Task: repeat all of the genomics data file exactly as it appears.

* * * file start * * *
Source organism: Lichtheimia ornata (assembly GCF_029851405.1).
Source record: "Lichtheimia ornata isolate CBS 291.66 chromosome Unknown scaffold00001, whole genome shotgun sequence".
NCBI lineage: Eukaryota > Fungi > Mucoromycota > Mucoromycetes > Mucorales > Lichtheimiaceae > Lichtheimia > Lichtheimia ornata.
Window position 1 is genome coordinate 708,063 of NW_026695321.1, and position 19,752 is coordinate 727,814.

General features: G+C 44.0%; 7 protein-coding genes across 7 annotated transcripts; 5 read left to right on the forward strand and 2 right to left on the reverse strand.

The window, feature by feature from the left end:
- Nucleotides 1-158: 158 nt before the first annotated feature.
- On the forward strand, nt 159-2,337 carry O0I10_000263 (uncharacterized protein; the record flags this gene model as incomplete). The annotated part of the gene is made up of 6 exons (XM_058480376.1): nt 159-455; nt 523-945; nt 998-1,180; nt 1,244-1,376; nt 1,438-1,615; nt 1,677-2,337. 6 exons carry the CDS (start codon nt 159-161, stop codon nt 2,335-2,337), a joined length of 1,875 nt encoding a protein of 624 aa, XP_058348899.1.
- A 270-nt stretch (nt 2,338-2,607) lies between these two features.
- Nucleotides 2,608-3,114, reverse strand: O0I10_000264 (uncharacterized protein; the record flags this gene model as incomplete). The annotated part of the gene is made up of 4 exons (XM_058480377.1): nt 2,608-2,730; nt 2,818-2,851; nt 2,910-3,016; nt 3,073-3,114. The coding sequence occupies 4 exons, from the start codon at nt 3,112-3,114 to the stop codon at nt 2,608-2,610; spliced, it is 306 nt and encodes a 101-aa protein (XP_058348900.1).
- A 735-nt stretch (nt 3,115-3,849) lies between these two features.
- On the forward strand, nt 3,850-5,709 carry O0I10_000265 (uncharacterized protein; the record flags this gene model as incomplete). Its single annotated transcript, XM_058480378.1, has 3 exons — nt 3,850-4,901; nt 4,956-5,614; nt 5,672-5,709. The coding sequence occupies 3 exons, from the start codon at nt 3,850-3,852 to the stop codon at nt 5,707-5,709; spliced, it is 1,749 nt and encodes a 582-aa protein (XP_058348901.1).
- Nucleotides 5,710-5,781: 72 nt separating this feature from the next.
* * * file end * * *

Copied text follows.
Source organism: Lichtheimia ornata (assembly GCF_029851405.1).
Source record: "Lichtheimia ornata isolate CBS 291.66 chromosome Unknown scaffold00001, whole genome shotgun sequence".
NCBI lineage: Eukaryota > Fungi > Mucoromycota > Mucoromycetes > Mucorales > Lichtheimiaceae > Lichtheimia > Lichtheimia ornata.
Window position 1 is genome coordinate 708,063 of NW_026695321.1, and position 19,752 is coordinate 727,814.

General features: G+C 44.0%; 7 protein-coding genes across 7 annotated transcripts; 5 read left to right on the forward strand and 2 right to left on the reverse strand.

The window, feature by feature from the left end:
- Nucleotides 1-158: 158 nt before the first annotated feature.
- On the forward strand, nt 159-2,337 carry O0I10_000263 (uncharacterized protein; the record flags this gene model as incomplete). The annotated part of the gene is made up of 6 exons (XM_058480376.1): nt 159-455; nt 523-945; nt 998-1,180; nt 1,244-1,376; nt 1,438-1,615; nt 1,677-2,337. 6 exons carry the CDS (start codon nt 159-161, stop codon nt 2,335-2,337), a joined length of 1,875 nt encoding a protein of 624 aa, XP_058348899.1.
- A 270-nt stretch (nt 2,338-2,607) lies between these two features.
- Nucleotides 2,608-3,114, reverse strand: O0I10_000264 (uncharacterized protein; the record flags this gene model as incomplete). The annotated part of the gene is made up of 4 exons (XM_058480377.1): nt 2,608-2,730; nt 2,818-2,851; nt 2,910-3,016; nt 3,073-3,114. The coding sequence occupies 4 exons, from the start codon at nt 3,112-3,114 to the stop codon at nt 2,608-2,610; spliced, it is 306 nt and encodes a 101-aa protein (XP_058348900.1).
- A 735-nt stretch (nt 3,115-3,849) lies between these two features.
- On the forward strand, nt 3,850-5,709 carry O0I10_000265 (uncharacterized protein; the record flags this gene model as incomplete). Its single annotated transcript, XM_058480378.1, has 3 exons — nt 3,850-4,901; nt 4,956-5,614; nt 5,672-5,709. The coding sequence occupies 3 exons, from the start codon at nt 3,850-3,852 to the stop codon at nt 5,707-5,709; spliced, it is 1,749 nt and encodes a 582-aa protein (XP_058348901.1).
- Nucleotides 5,710-5,781: 72 nt separating this feature from the next.